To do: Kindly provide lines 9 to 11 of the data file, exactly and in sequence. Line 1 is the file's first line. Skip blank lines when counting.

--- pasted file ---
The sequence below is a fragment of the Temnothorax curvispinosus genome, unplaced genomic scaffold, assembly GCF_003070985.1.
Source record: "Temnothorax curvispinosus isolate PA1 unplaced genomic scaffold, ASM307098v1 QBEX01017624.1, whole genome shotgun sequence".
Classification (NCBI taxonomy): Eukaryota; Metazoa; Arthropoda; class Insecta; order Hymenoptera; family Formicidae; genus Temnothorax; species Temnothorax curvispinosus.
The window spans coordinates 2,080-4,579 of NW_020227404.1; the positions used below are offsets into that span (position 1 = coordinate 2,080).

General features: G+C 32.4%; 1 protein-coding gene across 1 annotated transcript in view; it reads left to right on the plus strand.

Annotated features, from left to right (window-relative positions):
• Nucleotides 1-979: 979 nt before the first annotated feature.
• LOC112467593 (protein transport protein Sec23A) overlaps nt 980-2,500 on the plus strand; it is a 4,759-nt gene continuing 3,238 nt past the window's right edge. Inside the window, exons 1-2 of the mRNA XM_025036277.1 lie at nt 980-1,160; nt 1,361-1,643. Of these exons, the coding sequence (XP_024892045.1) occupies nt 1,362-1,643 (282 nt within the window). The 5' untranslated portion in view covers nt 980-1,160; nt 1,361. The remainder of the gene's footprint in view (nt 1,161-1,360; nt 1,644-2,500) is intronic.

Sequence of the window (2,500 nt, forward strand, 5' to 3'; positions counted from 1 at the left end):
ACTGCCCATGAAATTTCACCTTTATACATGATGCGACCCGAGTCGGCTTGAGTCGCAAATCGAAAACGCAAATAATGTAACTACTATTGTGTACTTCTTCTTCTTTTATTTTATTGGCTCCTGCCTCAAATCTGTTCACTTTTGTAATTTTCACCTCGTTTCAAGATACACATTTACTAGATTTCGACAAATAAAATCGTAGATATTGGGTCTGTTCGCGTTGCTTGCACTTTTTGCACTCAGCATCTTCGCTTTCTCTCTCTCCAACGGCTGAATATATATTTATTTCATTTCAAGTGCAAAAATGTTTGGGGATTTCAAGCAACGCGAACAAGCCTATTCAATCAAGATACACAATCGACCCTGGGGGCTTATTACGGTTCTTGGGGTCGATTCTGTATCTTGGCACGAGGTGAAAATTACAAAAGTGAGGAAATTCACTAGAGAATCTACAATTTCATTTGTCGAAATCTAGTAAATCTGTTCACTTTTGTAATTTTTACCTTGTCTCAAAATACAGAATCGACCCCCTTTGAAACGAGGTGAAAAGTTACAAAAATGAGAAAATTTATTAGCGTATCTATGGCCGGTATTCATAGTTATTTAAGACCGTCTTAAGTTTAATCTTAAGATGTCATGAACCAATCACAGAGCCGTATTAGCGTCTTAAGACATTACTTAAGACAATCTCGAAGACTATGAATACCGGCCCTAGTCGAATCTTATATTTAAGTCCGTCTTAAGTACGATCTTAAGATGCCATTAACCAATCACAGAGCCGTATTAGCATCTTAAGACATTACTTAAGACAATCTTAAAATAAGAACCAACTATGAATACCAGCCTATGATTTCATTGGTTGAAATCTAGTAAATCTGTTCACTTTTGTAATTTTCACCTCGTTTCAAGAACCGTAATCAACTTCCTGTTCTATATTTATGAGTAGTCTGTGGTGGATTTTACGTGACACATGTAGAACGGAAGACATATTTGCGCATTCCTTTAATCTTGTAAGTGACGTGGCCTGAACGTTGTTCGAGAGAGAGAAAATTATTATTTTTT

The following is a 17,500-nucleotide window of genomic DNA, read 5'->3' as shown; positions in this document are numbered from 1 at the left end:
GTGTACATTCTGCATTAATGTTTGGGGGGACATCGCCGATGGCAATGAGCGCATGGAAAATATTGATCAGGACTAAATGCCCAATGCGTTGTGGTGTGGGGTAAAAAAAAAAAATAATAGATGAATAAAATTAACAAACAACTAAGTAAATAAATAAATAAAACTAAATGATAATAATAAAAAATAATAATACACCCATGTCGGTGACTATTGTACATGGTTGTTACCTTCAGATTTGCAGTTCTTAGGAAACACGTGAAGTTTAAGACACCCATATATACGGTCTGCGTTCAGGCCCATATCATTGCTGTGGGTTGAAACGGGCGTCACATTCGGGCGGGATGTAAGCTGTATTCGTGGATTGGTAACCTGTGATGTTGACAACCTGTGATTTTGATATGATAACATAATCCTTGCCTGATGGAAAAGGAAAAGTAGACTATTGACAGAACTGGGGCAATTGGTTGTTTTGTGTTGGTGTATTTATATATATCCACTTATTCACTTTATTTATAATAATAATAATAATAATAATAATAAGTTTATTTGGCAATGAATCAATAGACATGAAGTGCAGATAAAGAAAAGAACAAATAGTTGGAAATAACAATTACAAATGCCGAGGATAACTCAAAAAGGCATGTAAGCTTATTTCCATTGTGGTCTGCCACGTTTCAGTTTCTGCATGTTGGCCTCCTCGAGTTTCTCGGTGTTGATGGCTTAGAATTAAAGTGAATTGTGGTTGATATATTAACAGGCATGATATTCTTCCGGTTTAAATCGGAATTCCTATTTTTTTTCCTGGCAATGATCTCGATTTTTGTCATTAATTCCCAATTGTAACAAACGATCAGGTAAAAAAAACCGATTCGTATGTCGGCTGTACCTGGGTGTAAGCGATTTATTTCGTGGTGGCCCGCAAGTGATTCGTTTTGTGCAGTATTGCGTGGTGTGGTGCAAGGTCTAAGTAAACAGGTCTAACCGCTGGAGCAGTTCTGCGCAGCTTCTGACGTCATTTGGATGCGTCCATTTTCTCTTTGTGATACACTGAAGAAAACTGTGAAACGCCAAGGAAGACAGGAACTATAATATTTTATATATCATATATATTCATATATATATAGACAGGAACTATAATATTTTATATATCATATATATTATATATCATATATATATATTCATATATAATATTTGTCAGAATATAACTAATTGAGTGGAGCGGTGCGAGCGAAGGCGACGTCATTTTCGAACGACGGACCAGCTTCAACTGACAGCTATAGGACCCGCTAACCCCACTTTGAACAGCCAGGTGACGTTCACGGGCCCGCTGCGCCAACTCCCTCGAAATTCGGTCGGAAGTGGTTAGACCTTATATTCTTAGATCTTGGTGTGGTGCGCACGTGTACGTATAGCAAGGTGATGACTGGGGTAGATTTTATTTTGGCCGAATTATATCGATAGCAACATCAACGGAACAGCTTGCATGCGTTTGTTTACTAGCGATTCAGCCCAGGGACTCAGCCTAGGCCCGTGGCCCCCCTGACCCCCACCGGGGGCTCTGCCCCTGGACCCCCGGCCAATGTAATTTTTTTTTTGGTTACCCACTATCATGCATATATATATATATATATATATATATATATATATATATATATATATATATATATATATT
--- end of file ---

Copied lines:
Sequence of the window (2,500 nt, forward strand, 5' to 3'; positions counted from 1 at the left end):
ACTGCCCATGAAATTTCACCTTTATACATGATGCGACCCGAGTCGGCTTGAGTCGCAAATCGAAAACGCAAATAATGTAACTACTATTGTGTACTTCTTCTTCTTTTATTTTATTGGCTCCTGCCTCAAATCTGTTCACTTTTGTAATTTTCACCTCGTTTCAAGATACACATTTACTAGATTTCGACAAATAAAATCGTAGATATTGGGTCTGTTCGCGTTGCTTGCACTTTTTGCACTCAGCATCTTCGCTTTCTCTCTCTCCAACGGCTGAATATATATTTATTTCATTTCAAGTGCAAAAATGTTTGGGGATTTCAAGCAACGCGAACAAGCCTATTCAATCAAGATACACAATCGACCCTGGGGGCTTATTACGGTTCTTGGGGTCGATTCTGTATCTTGGCACGAGGTGAAAATTACAAAAGTGAGGAAATTCACTAGAGAATCTACAATTTCATTTGTCGAAATCTAGTAAATCTGTTCACTTTTGTAATTTTTACCTTGTCTCAAAATACAGAATCGACCCCCTTTGAAACGAGGTGAAAAGTTACAAAAATGAGAAAATTTATTAGCGTATCTATGGCCGGTATTCATAGTTATTTAAGACCGTCTTAAGTTTAATCTTAAGATGTCATGAACCAATCACAGAGCCGTATTAGCGTCTTAAGACATTACTTAAGACAATCTCGAAGACTATGAATACCGGCCCTAGTCGAATCTTATATTTAAGTCCGTCTTAAGTACGATCTTAAGATGCCATTAACCAATCACAGAGCCGTATTAGCATCTTAAGACATTACTTAAGACAATCTTAAAATAAGAACCAACTATGAATACCAGCCTATGATTTCATTGGTTGAAATCTAGTAAATCTGTTCACTTTTGTAATTTTCACCTCGTTTCAAGAACCGTAATCAACTTCCTGTTCTATATTTATGAGTAGTCTGTGGTGGATTTTACGTGACACATGTAGAACGGAAGACATATTTGCGCATTCCTTTAATCTTGTAAGTGACGTGGCCTGAACGTTGTTCGAGAGAGAGAAAATTATTATTTTTT

The following is a 17,500-nucleotide window of genomic DNA, read 5'->3' as shown; positions in this document are numbered from 1 at the left end: